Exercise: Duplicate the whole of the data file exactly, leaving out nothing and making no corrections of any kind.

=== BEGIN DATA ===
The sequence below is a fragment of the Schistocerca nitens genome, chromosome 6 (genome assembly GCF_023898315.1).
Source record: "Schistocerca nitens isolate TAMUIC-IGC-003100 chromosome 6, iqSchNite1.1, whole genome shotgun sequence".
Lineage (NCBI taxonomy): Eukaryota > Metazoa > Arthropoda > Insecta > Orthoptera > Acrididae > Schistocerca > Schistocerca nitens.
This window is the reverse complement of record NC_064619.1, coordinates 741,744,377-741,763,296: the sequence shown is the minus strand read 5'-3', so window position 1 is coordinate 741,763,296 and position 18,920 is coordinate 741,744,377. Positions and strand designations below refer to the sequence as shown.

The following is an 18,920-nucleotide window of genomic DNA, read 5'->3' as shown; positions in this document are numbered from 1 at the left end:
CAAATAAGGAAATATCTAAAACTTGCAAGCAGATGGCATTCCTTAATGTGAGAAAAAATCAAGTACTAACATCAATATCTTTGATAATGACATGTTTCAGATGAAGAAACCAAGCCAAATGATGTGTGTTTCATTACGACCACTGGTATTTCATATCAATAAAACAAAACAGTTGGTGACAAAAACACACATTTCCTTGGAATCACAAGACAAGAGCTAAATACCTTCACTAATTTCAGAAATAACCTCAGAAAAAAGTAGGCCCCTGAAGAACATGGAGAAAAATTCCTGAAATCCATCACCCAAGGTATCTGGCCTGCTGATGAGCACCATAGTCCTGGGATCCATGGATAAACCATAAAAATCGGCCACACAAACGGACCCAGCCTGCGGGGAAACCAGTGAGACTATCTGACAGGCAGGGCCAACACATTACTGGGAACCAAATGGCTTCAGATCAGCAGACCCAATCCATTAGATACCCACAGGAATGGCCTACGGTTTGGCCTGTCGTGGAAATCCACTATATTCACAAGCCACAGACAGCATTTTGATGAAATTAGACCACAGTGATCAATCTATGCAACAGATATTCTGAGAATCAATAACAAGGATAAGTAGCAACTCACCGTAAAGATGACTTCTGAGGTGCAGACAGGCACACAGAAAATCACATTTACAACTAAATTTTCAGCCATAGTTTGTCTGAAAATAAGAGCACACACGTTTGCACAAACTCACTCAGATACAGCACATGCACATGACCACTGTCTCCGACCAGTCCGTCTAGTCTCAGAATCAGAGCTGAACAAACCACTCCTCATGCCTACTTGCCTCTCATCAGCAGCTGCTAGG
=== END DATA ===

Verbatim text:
The sequence below is a fragment of the Schistocerca nitens genome, chromosome 6 (genome assembly GCF_023898315.1).
Source record: "Schistocerca nitens isolate TAMUIC-IGC-003100 chromosome 6, iqSchNite1.1, whole genome shotgun sequence".
Lineage (NCBI taxonomy): Eukaryota > Metazoa > Arthropoda > Insecta > Orthoptera > Acrididae > Schistocerca > Schistocerca nitens.
This window is the reverse complement of record NC_064619.1, coordinates 741,744,377-741,763,296: the sequence shown is the minus strand read 5'-3', so window position 1 is coordinate 741,763,296 and position 18,920 is coordinate 741,744,377. Positions and strand designations below refer to the sequence as shown.

The following is an 18,920-nucleotide window of genomic DNA, read 5'->3' as shown; positions in this document are numbered from 1 at the left end:
CAAATAAGGAAATATCTAAAACTTGCAAGCAGATGGCATTCCTTAATGTGAGAAAAAATCAAGTACTAACATCAATATCTTTGATAATGACATGTTTCAGATGAAGAAACCAAGCCAAATGATGTGTGTTTCATTACGACCACTGGTATTTCATATCAATAAAACAAAACAGTTGGTGACAAAAACACACATTTCCTTGGAATCACAAGACAAGAGCTAAATACCTTCACTAATTTCAGAAATAACCTCAGAAAAAAGTAGGCCCCTGAAGAACATGGAGAAAAATTCCTGAAATCCATCACCCAAGGTATCTGGCCTGCTGATGAGCACCATAGTCCTGGGATCCATGGATAAACCATAAAAATCGGCCACACAAACGGACCCAGCCTGCGGGGAAACCAGTGAGACTATCTGACAGGCAGGGCCAACACATTACTGGGAACCAAATGGCTTCAGATCAGCAGACCCAATCCATTAGATACCCACAGGAATGGCCTACGGTTTGGCCTGTCGTGGAAATCCACTATATTCACAAGCCACAGACAGCATTTTGATGAAATTAGACCACAGTGATCAATCTATGCAACAGATATTCTGAGAATCAATAACAAGGATAAGTAGCAACTCACCGTAAAGATGACTTCTGAGGTGCAGACAGGCACACAGAAAATCACATTTACAACTAAATTTTCAGCCATAGTTTGTCTGAAAATAAGAGCACACACGTTTGCACAAACTCACTCAGATACAGCACATGCACATGACCACTGTCTCCGACCAGTCCGTCTAGTCTCAGAATCAGAGCTGAACAAACCACTCCTCATGCCTACTTGCCTCTCATCAGCAGCTGCTAGG